My main character, Dr. Jake Friedman, is an idealistic young Jewish doctor who volunteers for the Army and is posted to Lark Force, the lone, under-resourced battalion defending Rabaul. An elegant colonial capital built by the Germans in 1905, it surrendered to Australia in 1914. Its diverse population of about 5,000 in 1941 included Australian administrators, quite racist in attitude, Chinese merchants and the majority Tolai native farmers, who also worked part time for the Australians. These converging cultures were interdependent but opaque to each other. With the reputation of being the “pearl of the Pacific,” Rabaul nestled then as it does today between green extinct volcanoes, coastal bays, and active volcanoes. One, Tavurvur, erupts throughout the novel.

Jake, while going about his medical duties, soon feels the pull of attraction to a fellow officer, a soul-scarred veteran of the First World War. Alex Whipple is an enigmatic Catholic who fights bullies on behalf of their victims yet has a checkered past in the wild side of post-war Paris he’s determined to hide. Through their developing relationship, readers experiences the deceptively sleepy run-up to war and the horrific Japanese invasion.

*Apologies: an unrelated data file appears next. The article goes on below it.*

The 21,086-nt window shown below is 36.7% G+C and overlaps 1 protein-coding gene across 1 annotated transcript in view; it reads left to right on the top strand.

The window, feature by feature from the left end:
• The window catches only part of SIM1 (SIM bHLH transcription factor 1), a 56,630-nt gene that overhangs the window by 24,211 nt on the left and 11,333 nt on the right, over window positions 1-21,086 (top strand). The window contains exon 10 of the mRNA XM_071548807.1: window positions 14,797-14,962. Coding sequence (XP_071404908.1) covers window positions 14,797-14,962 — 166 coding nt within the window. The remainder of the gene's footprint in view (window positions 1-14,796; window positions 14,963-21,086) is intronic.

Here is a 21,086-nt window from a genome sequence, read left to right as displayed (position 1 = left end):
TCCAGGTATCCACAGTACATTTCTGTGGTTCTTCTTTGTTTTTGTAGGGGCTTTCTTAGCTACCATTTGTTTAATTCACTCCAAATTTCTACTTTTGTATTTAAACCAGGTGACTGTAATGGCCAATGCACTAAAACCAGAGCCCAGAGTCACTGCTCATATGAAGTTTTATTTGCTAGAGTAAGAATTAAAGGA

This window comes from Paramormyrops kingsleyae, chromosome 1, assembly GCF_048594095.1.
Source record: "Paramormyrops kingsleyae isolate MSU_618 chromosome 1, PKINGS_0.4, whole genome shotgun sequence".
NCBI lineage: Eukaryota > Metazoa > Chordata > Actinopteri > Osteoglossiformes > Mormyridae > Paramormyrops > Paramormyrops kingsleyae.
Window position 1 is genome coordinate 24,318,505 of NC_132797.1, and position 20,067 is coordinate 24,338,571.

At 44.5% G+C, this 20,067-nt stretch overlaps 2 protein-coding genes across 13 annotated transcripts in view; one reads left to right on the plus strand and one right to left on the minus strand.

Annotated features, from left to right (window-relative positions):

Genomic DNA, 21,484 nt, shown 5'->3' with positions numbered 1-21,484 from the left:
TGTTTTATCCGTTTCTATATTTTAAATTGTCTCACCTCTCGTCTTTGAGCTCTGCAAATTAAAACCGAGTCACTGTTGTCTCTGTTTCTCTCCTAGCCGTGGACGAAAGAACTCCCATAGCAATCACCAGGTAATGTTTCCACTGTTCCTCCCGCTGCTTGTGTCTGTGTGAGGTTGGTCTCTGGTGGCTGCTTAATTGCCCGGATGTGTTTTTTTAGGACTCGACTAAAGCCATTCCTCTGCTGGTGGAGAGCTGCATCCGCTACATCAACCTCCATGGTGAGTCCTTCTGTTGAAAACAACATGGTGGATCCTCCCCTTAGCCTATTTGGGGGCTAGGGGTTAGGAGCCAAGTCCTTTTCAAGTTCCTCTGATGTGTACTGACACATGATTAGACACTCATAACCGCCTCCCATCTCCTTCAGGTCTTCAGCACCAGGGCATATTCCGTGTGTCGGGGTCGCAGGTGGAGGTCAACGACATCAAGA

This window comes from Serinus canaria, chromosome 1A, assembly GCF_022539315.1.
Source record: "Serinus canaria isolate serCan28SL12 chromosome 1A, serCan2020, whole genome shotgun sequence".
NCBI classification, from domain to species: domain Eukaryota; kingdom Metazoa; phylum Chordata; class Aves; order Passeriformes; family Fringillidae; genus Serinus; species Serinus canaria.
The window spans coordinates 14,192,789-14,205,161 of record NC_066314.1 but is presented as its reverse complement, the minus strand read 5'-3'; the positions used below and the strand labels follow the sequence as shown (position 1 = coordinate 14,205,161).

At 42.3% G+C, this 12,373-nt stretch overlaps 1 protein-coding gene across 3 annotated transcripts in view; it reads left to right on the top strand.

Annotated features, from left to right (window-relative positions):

Lark Force’s fate is achingly familiar to descendants of those who served in it. I am among them; Jake is loosely based on a relative I never met. But the battles for Rabaul are less known elsewhere. To the best of my knowledge, mine is only the second World War II novel set in Rabaul. Yet it’s an archetypal tale of government abandonment of its own men, a subsequent cover-up, patriotism, love, and heroism. I felt compelled to try to bring my small version of these historic events to a wider audience.

What to call the novel? I wanted a title that said World War II beyond Europe and  theMiddle East.